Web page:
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On Rudine Sims Bishop’s “The Pinkney Family: In the Tradition” (from 1996)

“With their art and their writing, the Pinkneys have enriched American children’s literature by illuminating the experiences of African Americans and of others as well. They are committed to telling the untold stories of African Americans, to making connections across cultures, to demonstrating, as Jerry says, that ‘we as a people are as good as […]

“Stories that build on a common humanity”

In “A Fine Bookshelf,” from the March/April 2016 issue of The Horn Book Magazine, author and Haitian immigrant Ibi Zoboi talks about building a home library for her two daughters, now teenagers. As the girls were growing up, Zoboi sought out books that mirrored her children’s experience and that celebrated past generations. She begins her […]

Snow Day!

I’m taking advantage of today’s East Coast blizzard to catch up on a few online things (while we still have power!), and I see that I missed Katie’s Out of the Box write-up of the Horn Book’s holiday adventure to the Concord Museum last month. “From the Horn Book family to yours…” includes a festive […]

On Rachel Kamin’s “Move Over, Shmelf…There Are Other Books on the Shelf” (from 2016)

The first night of Hanukkah is Wednesday, December 13, Tuesday, December 12 [thanks to Julie Rosemarin for alerting us to the error!], and if you’re tempted to add the story of Shmelf, the Hanukkah Elf to your family’s holiday traditions, well, read what librarian and anti-Shmelfer Rachel Kamin had to say last year in “Move […]

Family Trees: A Celebration of Children’s Literature

Children’s literature scholar and long-time friend of the Horn Book, Carolyn Shute recently let me know about a seasonal exhibit at the Concord (MA) Museum. If you live in the area or will be in or near eastern Massachusetts in the next few weeks, I recommend making the museum’s Family Trees: A Celebration of Children’s […]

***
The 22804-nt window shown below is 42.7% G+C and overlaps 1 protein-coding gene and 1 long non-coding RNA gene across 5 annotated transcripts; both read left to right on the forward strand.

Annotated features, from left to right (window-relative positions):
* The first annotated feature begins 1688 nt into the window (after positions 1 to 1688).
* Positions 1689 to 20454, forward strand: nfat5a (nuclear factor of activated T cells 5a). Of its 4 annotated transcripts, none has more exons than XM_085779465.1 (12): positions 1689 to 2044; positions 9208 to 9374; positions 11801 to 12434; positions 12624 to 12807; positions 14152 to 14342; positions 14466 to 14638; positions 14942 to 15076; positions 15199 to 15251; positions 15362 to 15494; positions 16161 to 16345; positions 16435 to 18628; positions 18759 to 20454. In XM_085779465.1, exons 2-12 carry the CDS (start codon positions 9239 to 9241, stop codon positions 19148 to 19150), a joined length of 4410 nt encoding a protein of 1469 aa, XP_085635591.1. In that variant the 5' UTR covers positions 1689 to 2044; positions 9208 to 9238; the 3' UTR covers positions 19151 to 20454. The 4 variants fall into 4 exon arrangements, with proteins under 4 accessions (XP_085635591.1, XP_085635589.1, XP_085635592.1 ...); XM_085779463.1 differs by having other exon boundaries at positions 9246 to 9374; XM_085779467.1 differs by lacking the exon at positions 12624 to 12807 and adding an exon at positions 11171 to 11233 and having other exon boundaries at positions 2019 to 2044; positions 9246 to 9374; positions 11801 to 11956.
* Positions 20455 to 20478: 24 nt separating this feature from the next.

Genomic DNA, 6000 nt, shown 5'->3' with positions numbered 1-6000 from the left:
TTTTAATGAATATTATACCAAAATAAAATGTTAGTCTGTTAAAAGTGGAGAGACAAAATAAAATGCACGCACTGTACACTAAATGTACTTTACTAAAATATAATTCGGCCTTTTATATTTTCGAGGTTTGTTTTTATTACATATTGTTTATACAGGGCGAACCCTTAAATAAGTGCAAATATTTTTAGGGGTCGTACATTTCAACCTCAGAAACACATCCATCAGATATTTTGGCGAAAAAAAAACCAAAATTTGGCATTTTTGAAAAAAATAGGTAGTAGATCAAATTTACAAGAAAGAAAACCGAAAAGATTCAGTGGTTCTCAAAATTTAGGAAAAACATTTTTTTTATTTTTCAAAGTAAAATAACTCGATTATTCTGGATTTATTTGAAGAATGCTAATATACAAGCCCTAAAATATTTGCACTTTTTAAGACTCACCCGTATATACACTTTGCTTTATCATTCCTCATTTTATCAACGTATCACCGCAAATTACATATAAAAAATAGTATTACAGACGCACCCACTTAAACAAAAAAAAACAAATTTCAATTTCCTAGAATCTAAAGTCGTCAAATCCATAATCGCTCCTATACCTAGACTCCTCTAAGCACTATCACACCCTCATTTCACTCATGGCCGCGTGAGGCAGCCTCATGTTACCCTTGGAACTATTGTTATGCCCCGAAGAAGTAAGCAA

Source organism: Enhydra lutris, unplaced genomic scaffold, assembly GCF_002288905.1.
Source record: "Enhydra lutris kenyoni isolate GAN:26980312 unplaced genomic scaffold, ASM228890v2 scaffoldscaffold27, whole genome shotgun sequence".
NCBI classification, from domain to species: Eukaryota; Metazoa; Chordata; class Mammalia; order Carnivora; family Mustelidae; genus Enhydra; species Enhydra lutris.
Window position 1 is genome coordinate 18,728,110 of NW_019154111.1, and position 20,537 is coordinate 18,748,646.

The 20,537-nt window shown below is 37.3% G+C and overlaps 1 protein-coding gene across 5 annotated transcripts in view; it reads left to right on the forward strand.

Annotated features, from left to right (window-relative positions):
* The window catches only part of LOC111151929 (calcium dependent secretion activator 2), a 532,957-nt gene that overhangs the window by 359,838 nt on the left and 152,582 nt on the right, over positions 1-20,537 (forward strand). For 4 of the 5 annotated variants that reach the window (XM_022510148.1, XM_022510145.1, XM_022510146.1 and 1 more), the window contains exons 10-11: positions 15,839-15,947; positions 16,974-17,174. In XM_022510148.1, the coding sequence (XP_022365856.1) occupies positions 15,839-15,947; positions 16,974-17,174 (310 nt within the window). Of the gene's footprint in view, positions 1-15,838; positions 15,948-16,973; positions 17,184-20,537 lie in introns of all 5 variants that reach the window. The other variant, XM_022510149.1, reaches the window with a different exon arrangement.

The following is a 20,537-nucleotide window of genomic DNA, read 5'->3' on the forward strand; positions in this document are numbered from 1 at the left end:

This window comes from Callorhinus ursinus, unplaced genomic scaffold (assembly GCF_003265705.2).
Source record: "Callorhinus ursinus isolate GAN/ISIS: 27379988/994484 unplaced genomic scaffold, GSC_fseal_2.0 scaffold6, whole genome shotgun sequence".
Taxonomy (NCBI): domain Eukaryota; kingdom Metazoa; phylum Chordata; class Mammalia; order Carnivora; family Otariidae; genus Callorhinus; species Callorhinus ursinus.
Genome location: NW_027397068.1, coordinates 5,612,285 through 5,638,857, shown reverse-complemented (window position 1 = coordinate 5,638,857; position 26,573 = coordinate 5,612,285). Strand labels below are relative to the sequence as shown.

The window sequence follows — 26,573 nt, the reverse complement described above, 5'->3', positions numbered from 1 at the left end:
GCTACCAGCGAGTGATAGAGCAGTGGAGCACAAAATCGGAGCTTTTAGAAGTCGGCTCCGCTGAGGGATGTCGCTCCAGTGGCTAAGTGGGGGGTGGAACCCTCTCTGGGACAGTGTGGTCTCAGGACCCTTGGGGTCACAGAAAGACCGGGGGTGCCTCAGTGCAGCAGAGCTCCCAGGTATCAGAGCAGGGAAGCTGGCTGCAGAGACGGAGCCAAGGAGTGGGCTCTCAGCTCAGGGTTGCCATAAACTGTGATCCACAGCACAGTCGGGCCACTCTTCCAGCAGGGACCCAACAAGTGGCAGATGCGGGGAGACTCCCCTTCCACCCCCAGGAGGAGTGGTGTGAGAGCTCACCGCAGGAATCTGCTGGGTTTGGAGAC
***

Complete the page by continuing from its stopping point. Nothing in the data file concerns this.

Remember

Today is Transgender Day of Remembrance, which honors those who have died as a result of anti-transgender violence. Katie’s Out of the Box post from last week is rich with links not only to trans- and queer-related articles and reviews from the Horn Book but also to organizations and recommended reading from all over. This […]

Review of I’m Just No Good at Rhyming: And Other Nonsense for Mischievous Kids and Immature Grown-Ups

I’m Just No Good at Rhyming: And Other Nonsense for Mischievous Kids and Immature Grown-Ups by Chris Harris; illus. by Lane Smith Primary, Intermediate    Little, Brown    228 pp. 9/17    978-0-316-26657-4    $19.99 e-book ed.  978-0-316-26659-8    $9.99 “Two roads diverged in a wood, and I— / I took the one less traveled by… / Since then I’ve been completely […]

On Susan Kusel’s “Book or Treat!” (from 2016)

“Over the years, I’ve been amazed at the number of kids who arrive at my house looking forward to selecting their book.” In “Book or Treat!,” librarian and “frequent book-award committee member” Susan Kusel writes about the genius way she divests herself of the many review copies she receives throughout the year. On Halloween, she […]

Halloween treats

The Halloween countdown is on. As certain people in my house wait not-so-patiently for the witching hour on October 31, we’ve been working our way through our pile of favorite spooky picture books and are looking forward to checking out some new ones from the library. Happily, the ghosts and ghouls at The Horn Book […]

On Summer Clark’s “What My First Grader Taught Me About Reading” (from 2017)

“Our library harbors a large supply of early readers. I helped him choose a stack that I found to be at an appropriate beginner level, with few words per page, basic beginning sight words, repetition of frequently used spelling patterns, and engaging topics that related to his interests — all of which I hoped would […]